Family Matters SPEAK OUT

We can’t depend on others to protect Black women and girls

We can’t depend on others to protect Black women and girls

read in: 9 min

( The worst thing about the indignity and brutality captured on the video of a White officer slamming a Black mother in Ft. Worth, Texas to the ground, then arresting her and her two daughters is that it was unsurprising. The enemy has always delighted in abusing and disrespecting the Black woman.

But to see such unmitigated, unapologetic assault heaped on Jacqueline Craig, the mother of a seven-year-old boy who called 911 after her child said an unknown White man had choked him, is infuriating. The officer who responded to her call reprimanded Ms. Craig for raising her voice, ridiculed and manhandled her. The White officer even had the gall to ask: Why didn’t the accused White man have the right to choke her son?

This is an ugly reality that plays out almost daily in America. According to Mapping Police Violence, police killed at least 263 Black people in the U.S. in 2016. There is no comprehensive system for tracking fatal police encounters in America, but as of June 2, 2015, “eight Black women (were) killed by the police in 2015. For context, over that same period, the police killed 129 Black men, 12 White women, 226 White men, and 470 people total. As of 2010, Black people were 12 percent of the total U.S. population, but in the first six months of 2015, 29 percent of those killed by police were Black,” reported

“Korryn Gaines, a 23-year-old mother, was shot and killed by the police in a Maryland apartment Monday. The number of black women killed by the police this year will likely surpass last year, as she’s the ninth black woman to be fatally shot by law enforcement in the U.S. this year and 10 total black women died from cop shootings in 2015, according to The Washington Post,” added, reporting in August 2016.

Other reports have showed Black women were more likely to be grabbed under stop and frisk. Anecdotes reveal encounters with cops are likely to turn sour and early punishment and targeting of Black girls reveals the depth of the hatred of the Black woman in America.

“The criminalization of poor people, when coupled with negative stereotypes about Black women, may result not only in police harassment but also in police killings,” observed the African American Policy Forum’s #SayHerName campaign in 2015 and a brief titled “Say Her Name: Resisting Police Brutality Against Black Women.”

African American Policy Forum also found researchers and advocates tended to exclude Black women and focus only on how racial profiling impacts Black males. Police misconduct involving Black women and girls received less community support for victims and less attention for corporate controlled media outlets.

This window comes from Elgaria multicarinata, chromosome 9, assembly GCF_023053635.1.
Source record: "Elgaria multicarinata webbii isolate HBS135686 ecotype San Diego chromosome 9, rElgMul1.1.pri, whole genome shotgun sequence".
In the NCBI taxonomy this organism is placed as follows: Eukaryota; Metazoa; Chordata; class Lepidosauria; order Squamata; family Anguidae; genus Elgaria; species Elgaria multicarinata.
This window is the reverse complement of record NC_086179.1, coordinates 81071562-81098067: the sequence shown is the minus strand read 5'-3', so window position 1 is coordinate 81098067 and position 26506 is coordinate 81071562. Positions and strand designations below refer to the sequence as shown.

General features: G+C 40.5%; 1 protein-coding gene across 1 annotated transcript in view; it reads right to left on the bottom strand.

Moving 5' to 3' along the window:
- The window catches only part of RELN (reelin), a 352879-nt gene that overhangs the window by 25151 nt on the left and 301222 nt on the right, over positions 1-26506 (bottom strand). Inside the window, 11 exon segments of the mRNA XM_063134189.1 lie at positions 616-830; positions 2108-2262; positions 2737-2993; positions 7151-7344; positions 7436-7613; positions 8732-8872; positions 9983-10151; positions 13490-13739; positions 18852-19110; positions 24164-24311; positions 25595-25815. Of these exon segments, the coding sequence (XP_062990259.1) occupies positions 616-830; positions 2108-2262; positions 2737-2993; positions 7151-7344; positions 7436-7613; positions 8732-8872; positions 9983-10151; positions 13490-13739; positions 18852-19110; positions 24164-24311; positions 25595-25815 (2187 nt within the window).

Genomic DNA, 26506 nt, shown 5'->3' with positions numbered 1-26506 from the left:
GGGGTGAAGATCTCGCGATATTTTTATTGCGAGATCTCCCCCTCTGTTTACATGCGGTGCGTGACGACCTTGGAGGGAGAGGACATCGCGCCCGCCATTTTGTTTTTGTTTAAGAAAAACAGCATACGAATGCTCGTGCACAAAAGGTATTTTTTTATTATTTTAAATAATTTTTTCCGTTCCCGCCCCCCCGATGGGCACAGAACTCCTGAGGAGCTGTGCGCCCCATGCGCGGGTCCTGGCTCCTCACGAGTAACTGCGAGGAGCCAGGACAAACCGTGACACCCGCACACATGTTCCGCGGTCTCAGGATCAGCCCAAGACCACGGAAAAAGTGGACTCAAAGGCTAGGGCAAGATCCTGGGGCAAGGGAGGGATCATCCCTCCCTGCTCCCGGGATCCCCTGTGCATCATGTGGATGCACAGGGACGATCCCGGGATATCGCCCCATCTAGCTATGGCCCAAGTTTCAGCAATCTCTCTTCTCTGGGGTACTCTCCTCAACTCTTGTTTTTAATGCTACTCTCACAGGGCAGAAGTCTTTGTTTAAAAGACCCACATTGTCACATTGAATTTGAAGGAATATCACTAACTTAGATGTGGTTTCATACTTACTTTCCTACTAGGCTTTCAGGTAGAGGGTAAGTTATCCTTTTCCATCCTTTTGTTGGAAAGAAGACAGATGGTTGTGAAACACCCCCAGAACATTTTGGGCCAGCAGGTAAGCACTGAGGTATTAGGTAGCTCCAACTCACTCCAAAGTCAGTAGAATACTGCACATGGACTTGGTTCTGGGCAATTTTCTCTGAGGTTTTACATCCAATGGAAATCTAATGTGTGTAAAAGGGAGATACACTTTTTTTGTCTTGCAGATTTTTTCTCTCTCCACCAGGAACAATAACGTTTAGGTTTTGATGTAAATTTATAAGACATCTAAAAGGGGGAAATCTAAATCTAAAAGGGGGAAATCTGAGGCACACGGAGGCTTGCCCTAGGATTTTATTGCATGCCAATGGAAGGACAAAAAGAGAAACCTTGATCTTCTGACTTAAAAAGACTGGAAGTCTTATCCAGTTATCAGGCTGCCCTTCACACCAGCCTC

We have seen pregnant Black women slammed to the ground, Black girls in bathing suits kneed on the back by cops, and a little Black girl dragged across a classroom floor by a cop assigned as a security officer.

The question is not so much what we did see and what we have experienced but what will we do about it? We should rally and support the Black women and girls targeted by police. We should support campaigns to support Black women and girls. We should hold politicians and police chiefs as well as officers accountable for their misdeeds and foul actions.

But, we have to do more: We must commit to making our communities safe and decent places to live. For two years that has been the clarion call issued by the Honorable Minister Louis Farrakhan of the Nation of Islam. His call has been for 10,000 Fearless to stand between the gangs and the guns and to find ways to bring peace and conflict resolution to neighborhoods wrecked by violence. It isn’t a pipe dream but a vision that must be embraced, if we are to end the abuse  of Black women at the hands of those who are supposed to be sworn to serve and protect.

With police officials and politicians often more concerned with retaining power than bringing change and systemic racism and White supremacy permeating police departments, we don’t have a choice. What is called community policing and videos of police officers handing out ice cream, dancing the “Nae Nae” or dunking basketballs won’t solve the problem. These rather insulting gestures speak to the fundamental problem: A people seen as unworthy of anything may get trinkets but they will never get justice—if they depend solely on their oppressors.

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